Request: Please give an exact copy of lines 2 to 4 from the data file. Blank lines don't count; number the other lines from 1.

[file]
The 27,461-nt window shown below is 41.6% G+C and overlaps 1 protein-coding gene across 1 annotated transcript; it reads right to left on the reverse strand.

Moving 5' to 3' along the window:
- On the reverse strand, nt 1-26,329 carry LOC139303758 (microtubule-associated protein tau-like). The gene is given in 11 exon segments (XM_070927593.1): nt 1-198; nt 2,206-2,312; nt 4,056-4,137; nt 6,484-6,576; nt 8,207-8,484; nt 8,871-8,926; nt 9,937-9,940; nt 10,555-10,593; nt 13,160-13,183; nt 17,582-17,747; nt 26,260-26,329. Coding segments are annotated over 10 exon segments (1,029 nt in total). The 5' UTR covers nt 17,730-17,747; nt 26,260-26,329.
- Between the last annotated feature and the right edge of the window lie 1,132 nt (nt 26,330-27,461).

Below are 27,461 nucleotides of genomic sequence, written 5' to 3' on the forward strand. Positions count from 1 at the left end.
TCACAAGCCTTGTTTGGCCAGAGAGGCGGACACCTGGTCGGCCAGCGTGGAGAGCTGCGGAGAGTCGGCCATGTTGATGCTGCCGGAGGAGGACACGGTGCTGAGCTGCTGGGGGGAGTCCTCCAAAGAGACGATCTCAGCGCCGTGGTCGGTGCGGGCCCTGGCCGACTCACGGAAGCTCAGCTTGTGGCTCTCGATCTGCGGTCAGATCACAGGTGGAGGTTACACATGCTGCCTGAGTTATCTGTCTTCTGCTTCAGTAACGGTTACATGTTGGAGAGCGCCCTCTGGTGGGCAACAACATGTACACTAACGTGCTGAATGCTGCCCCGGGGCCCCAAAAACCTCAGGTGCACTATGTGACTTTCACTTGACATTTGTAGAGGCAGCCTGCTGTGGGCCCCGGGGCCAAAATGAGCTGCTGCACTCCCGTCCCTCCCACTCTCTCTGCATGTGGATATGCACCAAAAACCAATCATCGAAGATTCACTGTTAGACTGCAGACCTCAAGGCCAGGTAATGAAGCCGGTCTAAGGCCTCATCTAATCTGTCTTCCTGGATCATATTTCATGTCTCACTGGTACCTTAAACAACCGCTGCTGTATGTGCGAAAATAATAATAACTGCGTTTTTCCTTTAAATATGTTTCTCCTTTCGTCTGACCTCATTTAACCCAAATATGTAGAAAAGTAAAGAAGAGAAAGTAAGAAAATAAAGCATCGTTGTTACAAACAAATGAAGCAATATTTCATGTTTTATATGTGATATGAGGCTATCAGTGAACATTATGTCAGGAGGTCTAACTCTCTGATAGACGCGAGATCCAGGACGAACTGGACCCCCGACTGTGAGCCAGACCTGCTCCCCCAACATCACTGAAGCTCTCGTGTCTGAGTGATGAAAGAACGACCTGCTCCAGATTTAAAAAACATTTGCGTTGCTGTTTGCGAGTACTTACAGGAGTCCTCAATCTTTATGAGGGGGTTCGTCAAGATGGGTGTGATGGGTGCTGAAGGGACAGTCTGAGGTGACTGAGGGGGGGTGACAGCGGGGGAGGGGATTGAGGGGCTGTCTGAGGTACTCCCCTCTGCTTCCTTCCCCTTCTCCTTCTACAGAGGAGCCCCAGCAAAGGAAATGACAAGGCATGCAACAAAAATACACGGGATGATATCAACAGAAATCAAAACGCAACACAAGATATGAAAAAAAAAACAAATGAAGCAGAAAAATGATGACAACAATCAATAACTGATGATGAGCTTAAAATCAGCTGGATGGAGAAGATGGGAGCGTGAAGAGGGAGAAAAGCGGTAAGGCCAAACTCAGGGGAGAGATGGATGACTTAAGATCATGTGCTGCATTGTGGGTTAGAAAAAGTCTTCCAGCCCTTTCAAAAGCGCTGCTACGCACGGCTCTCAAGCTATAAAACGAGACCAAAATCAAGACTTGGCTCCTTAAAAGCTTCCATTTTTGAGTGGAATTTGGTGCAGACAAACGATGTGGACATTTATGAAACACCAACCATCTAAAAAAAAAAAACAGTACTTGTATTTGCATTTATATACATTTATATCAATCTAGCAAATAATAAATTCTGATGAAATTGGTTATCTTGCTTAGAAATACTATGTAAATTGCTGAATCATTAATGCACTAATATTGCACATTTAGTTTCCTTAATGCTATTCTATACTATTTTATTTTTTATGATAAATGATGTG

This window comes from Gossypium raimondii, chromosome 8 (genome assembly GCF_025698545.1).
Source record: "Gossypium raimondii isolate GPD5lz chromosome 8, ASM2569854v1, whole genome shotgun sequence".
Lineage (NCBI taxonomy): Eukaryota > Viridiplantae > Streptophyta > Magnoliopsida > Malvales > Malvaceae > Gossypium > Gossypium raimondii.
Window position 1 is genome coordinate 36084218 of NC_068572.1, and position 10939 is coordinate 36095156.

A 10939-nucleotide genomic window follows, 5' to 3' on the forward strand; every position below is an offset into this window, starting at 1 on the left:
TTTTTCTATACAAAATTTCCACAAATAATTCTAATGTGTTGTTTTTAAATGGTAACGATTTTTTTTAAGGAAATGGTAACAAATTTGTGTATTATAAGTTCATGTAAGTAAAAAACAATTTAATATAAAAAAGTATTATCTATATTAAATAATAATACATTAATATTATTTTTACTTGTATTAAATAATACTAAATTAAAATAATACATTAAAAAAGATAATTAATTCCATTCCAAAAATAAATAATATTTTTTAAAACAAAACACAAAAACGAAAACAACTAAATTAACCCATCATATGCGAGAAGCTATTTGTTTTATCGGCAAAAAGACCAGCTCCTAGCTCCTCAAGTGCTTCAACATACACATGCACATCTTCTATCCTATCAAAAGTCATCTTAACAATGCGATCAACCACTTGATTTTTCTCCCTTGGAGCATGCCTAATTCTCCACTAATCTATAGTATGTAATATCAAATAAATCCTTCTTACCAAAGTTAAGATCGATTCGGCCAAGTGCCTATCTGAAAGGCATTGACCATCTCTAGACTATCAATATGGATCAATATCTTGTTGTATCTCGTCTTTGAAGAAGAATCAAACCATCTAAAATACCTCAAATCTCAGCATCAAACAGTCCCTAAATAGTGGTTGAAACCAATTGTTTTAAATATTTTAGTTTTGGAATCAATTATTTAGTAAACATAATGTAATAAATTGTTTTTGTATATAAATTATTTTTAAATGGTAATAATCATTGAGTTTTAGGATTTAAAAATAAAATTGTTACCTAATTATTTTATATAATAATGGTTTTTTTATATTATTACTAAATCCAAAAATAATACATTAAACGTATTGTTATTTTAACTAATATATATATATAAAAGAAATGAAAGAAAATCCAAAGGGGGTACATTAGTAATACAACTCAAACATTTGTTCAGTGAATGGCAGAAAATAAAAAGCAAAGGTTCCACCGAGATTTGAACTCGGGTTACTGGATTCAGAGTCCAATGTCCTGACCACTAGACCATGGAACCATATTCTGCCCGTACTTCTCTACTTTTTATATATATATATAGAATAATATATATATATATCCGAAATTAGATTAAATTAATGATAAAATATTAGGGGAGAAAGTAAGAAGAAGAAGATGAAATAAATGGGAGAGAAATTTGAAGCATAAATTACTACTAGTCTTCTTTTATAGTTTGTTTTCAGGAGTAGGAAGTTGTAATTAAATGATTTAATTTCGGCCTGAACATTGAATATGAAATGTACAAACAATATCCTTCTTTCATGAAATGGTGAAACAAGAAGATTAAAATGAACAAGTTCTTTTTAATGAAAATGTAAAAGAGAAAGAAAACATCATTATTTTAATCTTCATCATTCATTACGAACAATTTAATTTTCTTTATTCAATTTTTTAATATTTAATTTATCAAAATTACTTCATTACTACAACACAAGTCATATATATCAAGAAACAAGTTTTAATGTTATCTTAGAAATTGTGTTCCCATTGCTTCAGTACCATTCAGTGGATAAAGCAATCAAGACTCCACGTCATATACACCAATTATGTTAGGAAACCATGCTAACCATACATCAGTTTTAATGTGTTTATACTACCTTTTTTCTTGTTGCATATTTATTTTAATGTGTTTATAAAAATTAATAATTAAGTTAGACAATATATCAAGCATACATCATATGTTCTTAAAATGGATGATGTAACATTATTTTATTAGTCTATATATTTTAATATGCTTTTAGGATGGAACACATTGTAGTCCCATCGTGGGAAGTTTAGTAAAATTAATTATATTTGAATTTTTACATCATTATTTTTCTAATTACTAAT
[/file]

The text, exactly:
Moving 5' to 3' along the window:
- On the reverse strand, nt 1-26,329 carry LOC139303758 (microtubule-associated protein tau-like). The gene is given in 11 exon segments (XM_070927593.1): nt 1-198; nt 2,206-2,312; nt 4,056-4,137; nt 6,484-6,576; nt 8,207-8,484; nt 8,871-8,926; nt 9,937-9,940; nt 10,555-10,593; nt 13,160-13,183; nt 17,582-17,747; nt 26,260-26,329. Coding segments are annotated over 10 exon segments (1,029 nt in total). The 5' UTR covers nt 17,730-17,747; nt 26,260-26,329.
- Between the last annotated feature and the right edge of the window lie 1,132 nt (nt 26,330-27,461).